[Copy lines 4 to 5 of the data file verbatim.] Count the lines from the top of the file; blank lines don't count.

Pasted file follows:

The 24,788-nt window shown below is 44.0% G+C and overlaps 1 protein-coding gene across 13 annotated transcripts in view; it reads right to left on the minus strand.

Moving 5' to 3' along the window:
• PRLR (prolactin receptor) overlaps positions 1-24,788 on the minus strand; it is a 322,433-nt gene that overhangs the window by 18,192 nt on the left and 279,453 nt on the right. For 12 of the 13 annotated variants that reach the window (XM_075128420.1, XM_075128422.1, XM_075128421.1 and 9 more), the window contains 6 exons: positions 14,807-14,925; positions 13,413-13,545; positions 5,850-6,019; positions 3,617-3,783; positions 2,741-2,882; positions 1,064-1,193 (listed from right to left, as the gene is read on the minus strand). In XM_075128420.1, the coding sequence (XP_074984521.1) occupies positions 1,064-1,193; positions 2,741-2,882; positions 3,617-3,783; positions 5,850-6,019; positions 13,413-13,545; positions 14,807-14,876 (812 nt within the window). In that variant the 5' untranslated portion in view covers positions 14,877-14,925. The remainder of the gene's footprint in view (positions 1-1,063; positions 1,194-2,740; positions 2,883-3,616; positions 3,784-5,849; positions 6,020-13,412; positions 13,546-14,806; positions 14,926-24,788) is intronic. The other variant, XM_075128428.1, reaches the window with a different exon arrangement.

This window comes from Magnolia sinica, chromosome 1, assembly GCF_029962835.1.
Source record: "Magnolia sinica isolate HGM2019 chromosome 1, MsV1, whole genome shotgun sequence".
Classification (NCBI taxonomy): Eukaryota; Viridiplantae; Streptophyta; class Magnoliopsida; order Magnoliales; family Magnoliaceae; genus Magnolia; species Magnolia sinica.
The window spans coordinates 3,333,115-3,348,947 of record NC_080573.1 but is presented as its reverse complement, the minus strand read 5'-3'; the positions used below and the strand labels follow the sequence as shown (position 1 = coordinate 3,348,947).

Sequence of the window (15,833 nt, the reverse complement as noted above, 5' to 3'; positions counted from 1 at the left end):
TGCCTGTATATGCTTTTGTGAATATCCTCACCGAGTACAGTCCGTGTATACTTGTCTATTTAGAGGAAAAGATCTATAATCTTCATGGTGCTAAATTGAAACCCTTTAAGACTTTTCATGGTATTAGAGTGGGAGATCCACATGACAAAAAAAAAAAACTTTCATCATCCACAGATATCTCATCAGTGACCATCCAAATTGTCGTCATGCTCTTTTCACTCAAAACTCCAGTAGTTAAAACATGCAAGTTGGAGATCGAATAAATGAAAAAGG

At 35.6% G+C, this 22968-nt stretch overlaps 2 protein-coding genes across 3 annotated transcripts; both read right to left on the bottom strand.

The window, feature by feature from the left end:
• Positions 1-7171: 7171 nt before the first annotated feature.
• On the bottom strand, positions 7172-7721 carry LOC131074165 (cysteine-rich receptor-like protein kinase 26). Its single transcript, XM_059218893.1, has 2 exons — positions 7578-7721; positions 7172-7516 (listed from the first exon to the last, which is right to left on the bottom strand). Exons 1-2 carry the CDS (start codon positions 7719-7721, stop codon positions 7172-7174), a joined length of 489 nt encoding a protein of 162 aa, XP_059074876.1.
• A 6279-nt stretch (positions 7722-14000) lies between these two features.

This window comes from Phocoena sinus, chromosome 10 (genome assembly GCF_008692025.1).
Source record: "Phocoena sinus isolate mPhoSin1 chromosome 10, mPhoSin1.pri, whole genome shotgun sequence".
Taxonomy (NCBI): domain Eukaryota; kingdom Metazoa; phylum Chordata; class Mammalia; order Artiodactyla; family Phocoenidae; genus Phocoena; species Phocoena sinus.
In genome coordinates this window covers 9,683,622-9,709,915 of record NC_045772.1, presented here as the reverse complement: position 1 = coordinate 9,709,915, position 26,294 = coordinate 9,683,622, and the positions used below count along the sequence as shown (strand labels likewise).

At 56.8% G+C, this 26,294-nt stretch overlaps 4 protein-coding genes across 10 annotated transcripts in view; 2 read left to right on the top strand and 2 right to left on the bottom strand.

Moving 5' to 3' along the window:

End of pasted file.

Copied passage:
This window comes from Magnolia sinica, chromosome 1, assembly GCF_029962835.1.
Source record: "Magnolia sinica isolate HGM2019 chromosome 1, MsV1, whole genome shotgun sequence".